Cooperative federalism and climate change: Rethinking traditional state and federal roles
About the lecture:
The Obama Administration’s EPA created a stir when it recently proposed widely varying state carbon-intensity targets to be achieved by 2020 and permanently by 2030. Dr. Engel will discuss a recent paper that examines the bases for federal allocation, among the various states, of the greenhouse gas emissions reductions needed to meet federal air pollution standards under the Clean Air Act. Because of the Obama Administration’s intent to exploit the climate change-related regulatory opportunities available under the Act, including those available under the Act’s cooperative federalism provisions, this allocation question will continue as an important issue to federal and state environmental regulators, regulated entities and the public. The paper concludes that recent rulemakings of the Obama Administration reveal an evolving new approach to the federal government’s role under the cooperative federalism framework seen in the Clean Air Act, one in which the federal government assists states in addressing the collective action problems presented by interstate and global pollution problems. Because the new approach relies upon agency statutory interpretations, however, the permanence of this new approach will depend in large part upon the Administration’s success in obtaining judicial deference to its statutory interpretations.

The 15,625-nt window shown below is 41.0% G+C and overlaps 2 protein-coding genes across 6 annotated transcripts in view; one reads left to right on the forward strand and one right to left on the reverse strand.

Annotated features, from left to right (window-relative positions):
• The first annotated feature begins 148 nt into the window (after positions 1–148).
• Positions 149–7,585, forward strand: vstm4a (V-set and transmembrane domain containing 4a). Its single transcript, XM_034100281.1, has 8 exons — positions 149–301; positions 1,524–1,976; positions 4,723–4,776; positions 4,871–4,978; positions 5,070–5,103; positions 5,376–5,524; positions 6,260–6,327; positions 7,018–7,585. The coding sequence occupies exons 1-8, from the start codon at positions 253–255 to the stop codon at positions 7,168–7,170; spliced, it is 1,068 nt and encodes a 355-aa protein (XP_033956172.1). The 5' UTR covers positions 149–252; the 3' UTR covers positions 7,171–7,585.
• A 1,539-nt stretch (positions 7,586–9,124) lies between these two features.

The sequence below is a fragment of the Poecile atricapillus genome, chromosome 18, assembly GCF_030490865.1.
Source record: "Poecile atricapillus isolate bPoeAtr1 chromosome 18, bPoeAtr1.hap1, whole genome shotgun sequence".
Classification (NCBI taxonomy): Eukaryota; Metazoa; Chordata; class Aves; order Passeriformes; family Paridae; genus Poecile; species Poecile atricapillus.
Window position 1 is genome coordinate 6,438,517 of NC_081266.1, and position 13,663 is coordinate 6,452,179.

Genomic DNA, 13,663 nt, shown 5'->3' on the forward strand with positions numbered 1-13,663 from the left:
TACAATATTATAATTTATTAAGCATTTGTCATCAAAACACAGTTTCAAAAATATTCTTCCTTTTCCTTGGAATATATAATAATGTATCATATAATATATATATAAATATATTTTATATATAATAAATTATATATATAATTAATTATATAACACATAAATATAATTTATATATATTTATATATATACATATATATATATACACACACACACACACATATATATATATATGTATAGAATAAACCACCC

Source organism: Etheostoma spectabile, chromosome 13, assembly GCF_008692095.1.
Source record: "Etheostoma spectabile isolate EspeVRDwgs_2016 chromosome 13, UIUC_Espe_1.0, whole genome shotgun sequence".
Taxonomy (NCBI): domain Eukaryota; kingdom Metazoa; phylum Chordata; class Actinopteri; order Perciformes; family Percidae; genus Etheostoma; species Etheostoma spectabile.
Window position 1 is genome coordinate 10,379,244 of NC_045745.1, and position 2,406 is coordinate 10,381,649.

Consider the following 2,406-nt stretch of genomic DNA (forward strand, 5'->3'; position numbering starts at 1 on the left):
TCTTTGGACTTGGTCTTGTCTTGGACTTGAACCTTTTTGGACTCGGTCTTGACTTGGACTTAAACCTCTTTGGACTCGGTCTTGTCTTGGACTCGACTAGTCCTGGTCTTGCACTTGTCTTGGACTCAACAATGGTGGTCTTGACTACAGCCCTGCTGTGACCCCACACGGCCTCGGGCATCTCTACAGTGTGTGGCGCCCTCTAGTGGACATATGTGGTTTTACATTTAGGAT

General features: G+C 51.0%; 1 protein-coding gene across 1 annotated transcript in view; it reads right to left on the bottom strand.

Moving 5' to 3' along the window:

From the speaker's bio:
Kirsten Engel is the Charles E. Ares Professor of Law at the James E. Rogers College of Law at the University of Arizona where she teaches and researches in the areas of environmental and administrative law with a particular emphasis upon federalism and the role of the courts in fostering policy responses to climate change. Since 2013, Engel has been serving as the Law College's Associate Dean of Academic Affairs. Engel is the co-author of an environmental law textbook, Environmental Law: A Conceptual And Pragmatic Approach (2d ed.), and numerous book chapters and articles. Her work appears in journals such as the UCLA Law Review Discourse, the Minnesota Law Review, and the Ecology Law Quarterly. Prior to joining the law faculty at the University of Arizona, Engel held appointments within academia and in the public and nonprofit sectors, including the U.S. Environmental Protection Agency, the Massachusetts' Attorney General's Office, and visiting and permanent professorships at Harvard, Vanderbilt, and Tulane Law Schools.